Korn Ferry Analysis of Largest U.S. Companies Shows Percentage of Women in C-Suite Roles Inches Up from Previous Year

– Data Reveals One in Four C-suite Positions are Held by Women –

(NYSE:KFY) analysis of the top 1,000 U.S. companies by revenue
finds the percentage of women in key C-suite positions has risen
slightly in the last year, but is still dramatically lower than that of
their male counterparts. The study, conducted in early 2019, examines
the percentage of women by title and by industry.

The analysis found that across the most prominent C-suite titles (CEO,
CFO, CIO/CTO, CMO, CHRO) and several industries (consumer, energy,
financial, healthcare, industrial, retail, technology and services) an
average of one quarter (25 percent) of the top leaders are women. That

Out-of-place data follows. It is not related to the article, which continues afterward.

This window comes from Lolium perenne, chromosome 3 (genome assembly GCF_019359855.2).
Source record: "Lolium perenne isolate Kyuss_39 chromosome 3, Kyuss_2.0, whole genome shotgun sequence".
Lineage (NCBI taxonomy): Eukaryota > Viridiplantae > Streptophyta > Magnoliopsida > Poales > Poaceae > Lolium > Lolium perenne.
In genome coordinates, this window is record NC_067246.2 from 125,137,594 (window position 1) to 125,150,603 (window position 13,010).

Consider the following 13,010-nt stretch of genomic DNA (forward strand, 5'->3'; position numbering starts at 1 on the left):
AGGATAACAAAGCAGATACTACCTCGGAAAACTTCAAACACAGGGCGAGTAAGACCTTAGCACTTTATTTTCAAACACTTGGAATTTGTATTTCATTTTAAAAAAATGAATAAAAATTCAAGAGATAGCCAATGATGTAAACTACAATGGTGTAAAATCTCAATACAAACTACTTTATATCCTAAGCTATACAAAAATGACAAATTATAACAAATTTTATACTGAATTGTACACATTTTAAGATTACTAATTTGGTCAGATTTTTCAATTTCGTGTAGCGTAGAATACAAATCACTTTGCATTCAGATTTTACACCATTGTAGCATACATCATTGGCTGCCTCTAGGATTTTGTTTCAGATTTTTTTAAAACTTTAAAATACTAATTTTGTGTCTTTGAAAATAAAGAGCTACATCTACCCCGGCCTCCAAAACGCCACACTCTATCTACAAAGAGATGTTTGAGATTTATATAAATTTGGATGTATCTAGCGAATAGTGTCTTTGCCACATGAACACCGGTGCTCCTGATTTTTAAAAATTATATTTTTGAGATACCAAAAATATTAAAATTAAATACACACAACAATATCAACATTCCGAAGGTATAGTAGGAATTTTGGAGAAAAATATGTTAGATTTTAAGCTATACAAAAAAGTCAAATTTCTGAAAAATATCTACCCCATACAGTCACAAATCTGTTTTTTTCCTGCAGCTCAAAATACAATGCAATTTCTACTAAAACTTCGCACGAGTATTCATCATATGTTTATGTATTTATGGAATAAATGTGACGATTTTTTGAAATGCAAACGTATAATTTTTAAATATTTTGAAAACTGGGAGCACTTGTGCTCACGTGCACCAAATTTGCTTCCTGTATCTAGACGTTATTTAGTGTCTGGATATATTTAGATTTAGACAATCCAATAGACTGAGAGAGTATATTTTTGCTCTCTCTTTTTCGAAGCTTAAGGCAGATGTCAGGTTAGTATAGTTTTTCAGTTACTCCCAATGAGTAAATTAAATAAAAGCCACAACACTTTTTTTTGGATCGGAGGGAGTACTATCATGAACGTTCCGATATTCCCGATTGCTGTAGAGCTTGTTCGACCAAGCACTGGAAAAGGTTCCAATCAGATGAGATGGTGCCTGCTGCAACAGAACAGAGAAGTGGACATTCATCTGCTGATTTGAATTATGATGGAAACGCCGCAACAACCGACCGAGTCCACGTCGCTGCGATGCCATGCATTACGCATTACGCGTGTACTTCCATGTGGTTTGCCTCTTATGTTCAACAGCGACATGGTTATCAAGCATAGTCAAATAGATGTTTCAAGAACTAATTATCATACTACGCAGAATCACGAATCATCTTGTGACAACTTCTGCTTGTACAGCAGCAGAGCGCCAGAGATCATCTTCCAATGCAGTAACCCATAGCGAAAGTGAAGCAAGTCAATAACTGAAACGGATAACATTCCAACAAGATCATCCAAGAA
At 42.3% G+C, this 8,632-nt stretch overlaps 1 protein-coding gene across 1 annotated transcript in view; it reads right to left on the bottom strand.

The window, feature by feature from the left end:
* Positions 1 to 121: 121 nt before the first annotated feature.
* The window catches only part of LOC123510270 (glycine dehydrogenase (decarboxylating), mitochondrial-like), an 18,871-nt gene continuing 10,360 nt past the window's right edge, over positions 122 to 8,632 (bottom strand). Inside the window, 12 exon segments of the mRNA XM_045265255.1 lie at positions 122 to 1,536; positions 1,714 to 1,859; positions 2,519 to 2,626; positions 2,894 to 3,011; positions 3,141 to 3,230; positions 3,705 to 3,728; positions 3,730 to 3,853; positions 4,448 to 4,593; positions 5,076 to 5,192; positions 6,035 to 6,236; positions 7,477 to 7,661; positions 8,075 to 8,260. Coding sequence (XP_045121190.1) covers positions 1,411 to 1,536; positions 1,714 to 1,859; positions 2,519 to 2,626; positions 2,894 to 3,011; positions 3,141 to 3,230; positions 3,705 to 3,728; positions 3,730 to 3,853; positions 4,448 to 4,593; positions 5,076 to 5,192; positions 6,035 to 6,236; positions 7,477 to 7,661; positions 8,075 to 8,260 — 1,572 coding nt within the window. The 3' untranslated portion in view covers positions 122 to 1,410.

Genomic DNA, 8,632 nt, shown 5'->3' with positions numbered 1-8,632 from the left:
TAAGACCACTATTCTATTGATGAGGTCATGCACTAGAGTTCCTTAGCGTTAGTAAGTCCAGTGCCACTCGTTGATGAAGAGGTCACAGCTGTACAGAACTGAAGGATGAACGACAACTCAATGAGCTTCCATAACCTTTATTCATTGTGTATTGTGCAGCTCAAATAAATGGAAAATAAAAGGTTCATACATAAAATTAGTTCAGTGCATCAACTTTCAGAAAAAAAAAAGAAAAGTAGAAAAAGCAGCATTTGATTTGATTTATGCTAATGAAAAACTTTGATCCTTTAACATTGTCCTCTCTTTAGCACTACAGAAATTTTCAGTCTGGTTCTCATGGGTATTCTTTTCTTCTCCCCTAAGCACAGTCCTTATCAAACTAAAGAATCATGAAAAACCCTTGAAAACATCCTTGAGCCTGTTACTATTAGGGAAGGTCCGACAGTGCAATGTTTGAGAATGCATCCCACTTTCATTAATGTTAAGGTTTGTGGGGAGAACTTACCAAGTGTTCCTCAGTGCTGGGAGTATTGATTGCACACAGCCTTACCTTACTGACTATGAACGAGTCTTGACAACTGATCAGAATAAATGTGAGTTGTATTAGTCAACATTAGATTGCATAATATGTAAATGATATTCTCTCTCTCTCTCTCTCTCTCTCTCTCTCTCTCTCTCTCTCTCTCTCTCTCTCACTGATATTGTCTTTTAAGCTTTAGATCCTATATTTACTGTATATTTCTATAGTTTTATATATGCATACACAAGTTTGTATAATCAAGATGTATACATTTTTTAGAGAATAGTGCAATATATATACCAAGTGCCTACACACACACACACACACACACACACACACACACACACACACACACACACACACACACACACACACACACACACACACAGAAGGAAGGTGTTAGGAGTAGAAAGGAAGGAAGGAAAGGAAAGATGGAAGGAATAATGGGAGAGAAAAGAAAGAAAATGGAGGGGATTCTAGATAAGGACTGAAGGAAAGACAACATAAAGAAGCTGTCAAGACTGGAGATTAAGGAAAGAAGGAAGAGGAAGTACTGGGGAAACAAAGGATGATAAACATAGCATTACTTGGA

is up slightly from a year ago, when 23 percent of leaders in the
studied C-suite positions were women. While there were increases in the
percentage of women in CFO, CIO/CTO and CMO roles, the percentage of
women in the CEO and CHRO roles remained constant.

CEO (Chief Executive Officer)

The study found that across all C-suite positions, the most senior post
is held by the smallest percentage of women, with only 6 percent serving
as CEO. This percentage is the same as last year.

The highest percentage of female CEOs is in the retail industry (12
percent), followed by the consumer industry (8 percent). The industry
with the lowest percentage of women CEOs is healthcare at 1 percent.
(This excludes some healthcare providers and hospital systems, which are